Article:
“It is critical for the new generation of on-demand or SaaS ISVs to see this convergence of sales strategy between both Microsoft and Google (in their startup phases, JEB). A strategy based on leveraging the market clout of an incumbent leader via OEM or ‘powered by’ (web services JEB) relationships.” Asymmetric Marketing: Tossing the ‘Chasm’ in the Age of the Software Superpowers, Joseph E. Bentzel
In Part 1 of this series, I outline how many of today’s software platform leaders (Google, Microsoft, VMware, RedHat, Adobe) did not practice downstream market disruption in their startup phase, but instead chose to partner upstream as software OEM or web services providers to the established alpha vendors, centers of gravity, and monocultures of their day—-from systems companies to leading web, e-commerce and broadband portals. And even Apple, when it launched the iPhone, did so initially via an exclusive distribution agreement with a telco partner.
In Part 2, I describe how this ‘monoculture advantaged partnering’ (MAP) approach practiced by these category leaders in their startup phase triggered a life cycle of asymmetric market dominance I call the Superpower Pattern. I used Google’s original ‘Powered By’ search services deal with Yahoo as a case study of the Superpower Pattern.
In Part 3 I unpack the Superpower Pattern to show how a single upstream partnering deal with an established alpha vendor can bestow a ‘DNA inheritance’ or market power upgrade on a startup that enables that startup to more easily attract upstream partners 2-N.
In this installment of the series, let’s take a quick look at how today’s cloud/mobile distributed application architectures provide the ideal foundation for the upstream platform marketing approach described in Parts 1–3 in what I call the age of ‘anybody as a partner’ or XaaP.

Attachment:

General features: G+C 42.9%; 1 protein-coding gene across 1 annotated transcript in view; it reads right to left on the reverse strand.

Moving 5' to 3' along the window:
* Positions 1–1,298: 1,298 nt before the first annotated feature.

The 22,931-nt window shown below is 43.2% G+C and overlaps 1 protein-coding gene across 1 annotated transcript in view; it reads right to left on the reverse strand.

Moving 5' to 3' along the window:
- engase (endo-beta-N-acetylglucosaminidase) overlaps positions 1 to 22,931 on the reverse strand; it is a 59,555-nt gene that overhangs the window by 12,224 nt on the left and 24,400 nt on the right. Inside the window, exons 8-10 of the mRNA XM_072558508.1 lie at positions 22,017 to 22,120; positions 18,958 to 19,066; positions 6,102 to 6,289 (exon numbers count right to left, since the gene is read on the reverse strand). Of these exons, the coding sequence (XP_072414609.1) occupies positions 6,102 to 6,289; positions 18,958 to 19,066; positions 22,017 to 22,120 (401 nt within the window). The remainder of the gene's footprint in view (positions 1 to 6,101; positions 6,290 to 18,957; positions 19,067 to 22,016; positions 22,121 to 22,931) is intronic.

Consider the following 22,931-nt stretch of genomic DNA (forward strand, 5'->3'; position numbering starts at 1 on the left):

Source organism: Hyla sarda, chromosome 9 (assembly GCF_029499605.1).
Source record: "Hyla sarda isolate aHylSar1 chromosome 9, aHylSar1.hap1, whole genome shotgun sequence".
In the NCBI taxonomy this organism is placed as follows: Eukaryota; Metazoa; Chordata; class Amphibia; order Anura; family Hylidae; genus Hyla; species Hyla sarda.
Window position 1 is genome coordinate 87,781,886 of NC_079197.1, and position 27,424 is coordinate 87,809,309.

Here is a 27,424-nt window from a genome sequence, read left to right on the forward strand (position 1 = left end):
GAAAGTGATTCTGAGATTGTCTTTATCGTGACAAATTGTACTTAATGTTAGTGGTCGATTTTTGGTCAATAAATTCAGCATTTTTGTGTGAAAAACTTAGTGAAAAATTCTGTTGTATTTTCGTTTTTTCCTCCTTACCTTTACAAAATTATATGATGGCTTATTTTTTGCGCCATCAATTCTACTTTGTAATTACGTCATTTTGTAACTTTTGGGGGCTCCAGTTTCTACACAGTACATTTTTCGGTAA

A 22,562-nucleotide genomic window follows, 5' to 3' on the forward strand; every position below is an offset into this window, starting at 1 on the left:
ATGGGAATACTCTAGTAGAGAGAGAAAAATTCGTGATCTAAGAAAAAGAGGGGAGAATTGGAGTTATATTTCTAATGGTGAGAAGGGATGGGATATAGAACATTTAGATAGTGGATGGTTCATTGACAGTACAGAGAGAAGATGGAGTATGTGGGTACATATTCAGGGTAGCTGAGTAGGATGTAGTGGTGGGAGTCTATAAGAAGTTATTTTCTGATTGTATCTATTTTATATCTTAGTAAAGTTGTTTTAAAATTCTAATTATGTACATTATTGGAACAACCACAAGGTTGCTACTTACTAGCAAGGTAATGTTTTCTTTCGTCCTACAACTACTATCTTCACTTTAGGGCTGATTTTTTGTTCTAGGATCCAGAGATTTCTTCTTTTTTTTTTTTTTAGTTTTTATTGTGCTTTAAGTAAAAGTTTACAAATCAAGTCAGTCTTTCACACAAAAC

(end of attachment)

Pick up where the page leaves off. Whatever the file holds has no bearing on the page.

The Upstream 2.0 Platform Marketing Equation
Smart tech vendors always position their product, service or platform value proposition with an eye toward describing and owning emerging categories. That’s why you’ll see today’s cloud/mobile distributed application architectures being creatively described in various ways by different vendors (and online media serving those vendors). From the “programmable web” to the “future stack” (or “new stack”) to the “composable enterprise” to the “API economy” to “microservices” to the “3rd platform”, there is almost no end to the creative category descriptors that innovators use to frame themselves at the heart of the cloud action.
From the standpoint of upstream platform marketing—-the discipline of leveraging partners to advantage your own product adoption and growth—-I find it helpful to simplify the complexities & subtleties inherent in the “new stack” paradigm. Here’s how I reduce it to a simple equation that can help marketers focus on the importance of upstream partner marketing.
Let’s break it down.
XOA: Anything-as-a-Service (XaaS) Open Architectures